As previously mentioned, William Trevor is underestimated as a horny writer. Among the titans of the short story form, his perv quotient is probably only matched or exceeded by Updike (Cheever’s work is also very horny, but it’s mostly a diffuse horniness that grades quickly into anxious fabulism). Sex, and the desire for sex, are an animating and surprisingly omnipresent feature in Trevor’s work—surprising given Trevor’s staid reputation, the woolen, dowdy aura of elderly Irishness. Why is this?
Updike is an instructive example. Updike writes directly at and about sex, as Trevor often does, but it means something different in Updike’s stories. Sex—which is to say, the successful completion of the act by a male protagonist after talking a woman into doing it—represents self-actualization, often artistic self-actualization. The most vivid example of this is in the (good, incredibly) story “Unstuck,” in which a man and wife team up to get their car out of a horrible snowdrift. At the same time, we learn of their problems in the bedroom, his of the erectile variety; hers of the orgasmic. By the end of the story, you may not be surprised to learn, sexual gratification has been achieved, and the car is free.
The problem of sex in most of Updike’s stories is mostly the problem of not having it. In “A+P,” Updike’s most enduringly famous story, the narrator Sam simply watches three girls in bathing suits in the grocery store where he works, watches the manager talk rudely to them, and quits because of it. The passivity of this set-up is more Trevorian than most of Updike’s canon, but the emotional-sexual fulcrum is still characteristically Updikean: the girls represent sex, which represents the fulfillments of adulthood, and further, the hope of class-mobility, and Sam quits in a kind of desperate solidarity with the (potentially false) promise of his own future.
In Trevor’s work, however, sex is virtually synonymous with loneliness, and this is spelled out more clearly in “An Evening With John Joe Dempsey” than any story yet. It’s an extremely simple story: John Joe Dempsey goes to the grocery for bacon, finds the proprietress, Mrs. Keogh, is at church, is given beer by the man, Mr. Lynch, watching the store and listens to his stories about prostitutes during the war, goes home for a depressing fifteenth birthday celebration, and goes to bed—all the while thinking about having sex with townswomen, and related, about his friendship with Quigley, the village idiot, with whom he spends his free time sharing peeping-Tom fantasies.
In almost any other author’s hands, the material would come off as dirty, but it does not here, and the reason for this is best expressed in its last lines:
He travelled alone, visiting in his way the women of the town, adored and adoring, more alive in his bed than ever he was at the Christian Brothers’ School, or in the grey Coliseum, or in the chip-shop, or Keogh’s public house, or his mother’s kitchen, more alive than ever he would be at the sawmills. In his bed he entered a paradise: it was grand being alone.
Characteristically, in the story, Trevor offers a bleak spectrum of occupiable places on the spectrum of sexuality. You can be a married man who lies to his wife in order to go to dances and flirt with other women; you can be a bachelor like Mr. Lynch, who, haunted by his brushes with the erotic, has forsworn sexuality to live with his mother; or you can be an outcast like Quigley, whose freedom to fantasize John Joe Dempsey deeply admires and envies. Having a sexually gratifying partnership is not offered as a possibility, as it so often is not in The Collected Stories.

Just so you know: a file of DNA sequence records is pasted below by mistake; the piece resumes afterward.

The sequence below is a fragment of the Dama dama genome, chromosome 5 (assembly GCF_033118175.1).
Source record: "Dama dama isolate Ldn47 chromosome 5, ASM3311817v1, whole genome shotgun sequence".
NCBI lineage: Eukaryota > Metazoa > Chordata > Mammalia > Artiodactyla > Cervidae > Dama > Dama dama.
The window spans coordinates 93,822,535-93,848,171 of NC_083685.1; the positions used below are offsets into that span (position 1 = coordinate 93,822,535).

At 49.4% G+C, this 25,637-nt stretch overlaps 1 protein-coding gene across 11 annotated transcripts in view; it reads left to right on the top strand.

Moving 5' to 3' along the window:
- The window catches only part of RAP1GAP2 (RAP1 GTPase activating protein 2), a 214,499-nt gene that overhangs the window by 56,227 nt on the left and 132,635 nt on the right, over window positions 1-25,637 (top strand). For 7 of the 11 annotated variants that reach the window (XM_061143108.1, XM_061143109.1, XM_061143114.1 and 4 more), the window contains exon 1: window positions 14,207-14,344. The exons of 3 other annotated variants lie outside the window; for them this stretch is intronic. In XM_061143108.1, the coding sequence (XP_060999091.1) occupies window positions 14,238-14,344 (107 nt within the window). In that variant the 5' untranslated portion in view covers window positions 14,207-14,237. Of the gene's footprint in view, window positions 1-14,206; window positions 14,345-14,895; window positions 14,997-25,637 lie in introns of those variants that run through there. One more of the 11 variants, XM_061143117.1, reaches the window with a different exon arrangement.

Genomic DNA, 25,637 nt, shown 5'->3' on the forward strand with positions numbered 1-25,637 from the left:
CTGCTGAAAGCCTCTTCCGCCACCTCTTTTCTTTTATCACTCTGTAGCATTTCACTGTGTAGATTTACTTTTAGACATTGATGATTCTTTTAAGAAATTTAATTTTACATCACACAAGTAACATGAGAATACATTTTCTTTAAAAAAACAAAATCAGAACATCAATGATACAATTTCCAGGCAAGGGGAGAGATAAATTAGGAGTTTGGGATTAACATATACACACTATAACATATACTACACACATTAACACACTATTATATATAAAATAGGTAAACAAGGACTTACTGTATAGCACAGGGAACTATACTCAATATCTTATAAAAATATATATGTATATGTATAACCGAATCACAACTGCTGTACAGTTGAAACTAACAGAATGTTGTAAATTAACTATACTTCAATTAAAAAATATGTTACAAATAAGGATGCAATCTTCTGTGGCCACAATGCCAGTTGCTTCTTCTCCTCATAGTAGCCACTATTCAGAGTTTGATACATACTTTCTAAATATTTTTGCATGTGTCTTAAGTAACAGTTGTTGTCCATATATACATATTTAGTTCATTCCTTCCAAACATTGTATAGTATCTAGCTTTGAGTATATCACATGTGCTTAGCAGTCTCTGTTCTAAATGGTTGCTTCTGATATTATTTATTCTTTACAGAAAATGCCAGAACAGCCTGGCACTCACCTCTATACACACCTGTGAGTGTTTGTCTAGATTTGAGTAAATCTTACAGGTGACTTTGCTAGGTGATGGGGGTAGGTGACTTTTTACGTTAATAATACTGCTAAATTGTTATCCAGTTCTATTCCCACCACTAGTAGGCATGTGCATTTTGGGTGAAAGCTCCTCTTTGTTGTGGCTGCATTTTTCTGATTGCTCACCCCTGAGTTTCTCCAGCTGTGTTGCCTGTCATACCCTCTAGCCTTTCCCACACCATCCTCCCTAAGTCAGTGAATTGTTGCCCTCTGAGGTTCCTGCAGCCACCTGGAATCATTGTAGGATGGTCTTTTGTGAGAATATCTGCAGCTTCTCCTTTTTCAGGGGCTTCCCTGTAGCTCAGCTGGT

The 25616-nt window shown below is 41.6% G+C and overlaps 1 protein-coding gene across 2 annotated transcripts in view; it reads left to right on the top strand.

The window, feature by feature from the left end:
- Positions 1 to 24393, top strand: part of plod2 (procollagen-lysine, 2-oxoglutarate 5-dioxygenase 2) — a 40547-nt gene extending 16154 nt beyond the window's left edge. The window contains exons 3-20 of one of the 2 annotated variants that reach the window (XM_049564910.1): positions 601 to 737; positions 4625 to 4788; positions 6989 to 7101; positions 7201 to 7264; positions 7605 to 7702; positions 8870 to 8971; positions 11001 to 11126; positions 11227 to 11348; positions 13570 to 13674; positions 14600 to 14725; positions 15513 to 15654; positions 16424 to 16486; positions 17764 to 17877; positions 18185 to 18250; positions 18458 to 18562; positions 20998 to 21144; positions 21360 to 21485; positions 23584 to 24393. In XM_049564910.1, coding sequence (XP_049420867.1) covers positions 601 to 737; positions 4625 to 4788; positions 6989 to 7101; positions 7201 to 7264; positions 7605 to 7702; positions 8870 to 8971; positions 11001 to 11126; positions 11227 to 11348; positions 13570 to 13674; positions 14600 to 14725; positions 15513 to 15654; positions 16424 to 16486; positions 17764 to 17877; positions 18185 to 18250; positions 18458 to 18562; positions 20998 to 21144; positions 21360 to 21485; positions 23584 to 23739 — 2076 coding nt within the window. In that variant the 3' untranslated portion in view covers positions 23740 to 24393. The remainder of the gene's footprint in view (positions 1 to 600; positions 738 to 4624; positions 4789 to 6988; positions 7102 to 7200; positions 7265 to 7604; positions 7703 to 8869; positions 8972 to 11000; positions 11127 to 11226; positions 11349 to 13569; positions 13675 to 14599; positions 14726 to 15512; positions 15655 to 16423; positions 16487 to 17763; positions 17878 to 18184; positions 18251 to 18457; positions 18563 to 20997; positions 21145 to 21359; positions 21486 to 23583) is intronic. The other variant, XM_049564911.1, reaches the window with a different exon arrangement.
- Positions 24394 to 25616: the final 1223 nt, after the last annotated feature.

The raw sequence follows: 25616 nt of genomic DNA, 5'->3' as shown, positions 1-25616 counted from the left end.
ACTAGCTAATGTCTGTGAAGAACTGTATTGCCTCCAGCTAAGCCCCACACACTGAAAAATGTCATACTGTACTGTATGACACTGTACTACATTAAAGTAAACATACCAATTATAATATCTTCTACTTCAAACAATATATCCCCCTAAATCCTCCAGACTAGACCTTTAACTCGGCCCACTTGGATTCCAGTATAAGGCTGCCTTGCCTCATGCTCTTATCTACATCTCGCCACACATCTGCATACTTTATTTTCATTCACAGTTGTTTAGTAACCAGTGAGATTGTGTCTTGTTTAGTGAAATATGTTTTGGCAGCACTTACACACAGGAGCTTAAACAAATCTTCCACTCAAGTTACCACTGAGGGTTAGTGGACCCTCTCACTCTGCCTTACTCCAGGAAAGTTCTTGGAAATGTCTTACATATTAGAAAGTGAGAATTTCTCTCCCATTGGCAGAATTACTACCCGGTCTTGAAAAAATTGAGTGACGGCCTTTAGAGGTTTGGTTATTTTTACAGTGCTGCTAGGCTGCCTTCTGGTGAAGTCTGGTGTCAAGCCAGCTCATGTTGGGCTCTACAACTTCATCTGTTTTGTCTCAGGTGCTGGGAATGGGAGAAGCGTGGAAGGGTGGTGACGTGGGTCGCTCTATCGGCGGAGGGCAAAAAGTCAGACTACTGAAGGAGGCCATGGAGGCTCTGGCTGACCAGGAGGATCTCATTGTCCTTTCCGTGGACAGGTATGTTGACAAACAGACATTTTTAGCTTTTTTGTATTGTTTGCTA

The normal domestic situation, as typically illustrated or referred to in passing, is one of boredom and infidelity and commonplace deceit. Trevor’s view of sexuality in mid-century Catholic Ireland is one of essential hypocrisy and unhappiness—his characters often stand outside the adult sexual realm, and their pent-up sexuality acts as a sort of index of their solitude and therefore honesty. And to some extent, their freedom. John Joe Dempsey and Quigley, and Mrs. Whitehead in “Nice Day at School,” and even Mr. Jeffs in “The Table” all possess an essential simplicity of existence that the other characters have sacrificed in the name of access to the sexual marketplace. This monastic impulse, the privileging—however dubiously—of asceticism, morally counterbalances the general, pervading perviness.
Sex, for Updike, is freedom. There is no freedom in Trevor’s world, but sex is one more shackle. In sexlessness, which is to say, in silence, a person might at least maintain the freedom, or the free imagining anyway, of their personal dignity.
As a sidebar, Trevor is interesting and fairly singular in his sexual fixation on middle-aged and older women. Again, comparing him to Updike (and some of the other horny mid-century masters) is instructive. “A+P,” like much of Updike’s projected fantasy realm, is all nubility, all sleek calf and pert breast. Here is the introduction of Mrs. Keogh, a figure of erotic fascination, in “An Evening With John Joe Dempsey”:
She came breathlessly into the bar, with pink cheeks, her ungloved hands the colour of meat. She was a woman of advanced middle age, a rotund woman who approached the proportions that John Joe most admired. She wore spectacles and had grey hair that was now a bit windswept.
I suppose objectification is objectification, but the way Trevor’s fiction grants erotic status to older women—and to be clear, despite what sex may represent in Trevor’s stories, the depictions of these women are unmistakably, strongly erotic—is refreshing.
Next week, more Trevorian perviness, with “Kinkies.”